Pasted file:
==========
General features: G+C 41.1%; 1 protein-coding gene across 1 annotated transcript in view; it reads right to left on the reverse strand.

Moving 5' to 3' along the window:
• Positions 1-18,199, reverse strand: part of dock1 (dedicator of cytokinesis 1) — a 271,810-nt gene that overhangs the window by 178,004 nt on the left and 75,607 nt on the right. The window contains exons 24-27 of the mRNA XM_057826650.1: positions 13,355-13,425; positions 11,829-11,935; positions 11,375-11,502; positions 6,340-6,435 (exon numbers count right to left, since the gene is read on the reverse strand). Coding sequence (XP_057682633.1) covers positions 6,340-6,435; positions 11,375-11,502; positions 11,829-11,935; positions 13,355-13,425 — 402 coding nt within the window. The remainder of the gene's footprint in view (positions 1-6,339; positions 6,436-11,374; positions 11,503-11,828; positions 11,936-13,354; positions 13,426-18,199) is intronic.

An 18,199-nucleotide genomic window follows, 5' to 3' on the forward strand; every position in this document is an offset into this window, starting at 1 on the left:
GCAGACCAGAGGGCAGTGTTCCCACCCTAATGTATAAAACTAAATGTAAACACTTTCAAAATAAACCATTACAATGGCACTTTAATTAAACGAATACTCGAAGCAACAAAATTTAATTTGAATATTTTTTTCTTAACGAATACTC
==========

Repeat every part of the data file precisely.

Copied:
General features: G+C 41.1%; 1 protein-coding gene across 1 annotated transcript in view; it reads right to left on the reverse strand.

Moving 5' to 3' along the window:
• Positions 1-18,199, reverse strand: part of dock1 (dedicator of cytokinesis 1) — a 271,810-nt gene that overhangs the window by 178,004 nt on the left and 75,607 nt on the right. The window contains exons 24-27 of the mRNA XM_057826650.1: positions 13,355-13,425; positions 11,829-11,935; positions 11,375-11,502; positions 6,340-6,435 (exon numbers count right to left, since the gene is read on the reverse strand). Coding sequence (XP_057682633.1) covers positions 6,340-6,435; positions 11,375-11,502; positions 11,829-11,935; positions 13,355-13,425 — 402 coding nt within the window. The remainder of the gene's footprint in view (positions 1-6,339; positions 6,436-11,374; positions 11,503-11,828; positions 11,936-13,354; positions 13,426-18,199) is intronic.

An 18,199-nucleotide genomic window follows, 5' to 3' on the forward strand; every position in this document is an offset into this window, starting at 1 on the left:
GCAGACCAGAGGGCAGTGTTCCCACCCTAATGTATAAAACTAAATGTAAACACTTTCAAAATAAACCATTACAATGGCACTTTAATTAAACGAATACTCGAAGCAACAAAATTTAATTTGAATATTTTTTTCTTAACGAATACTC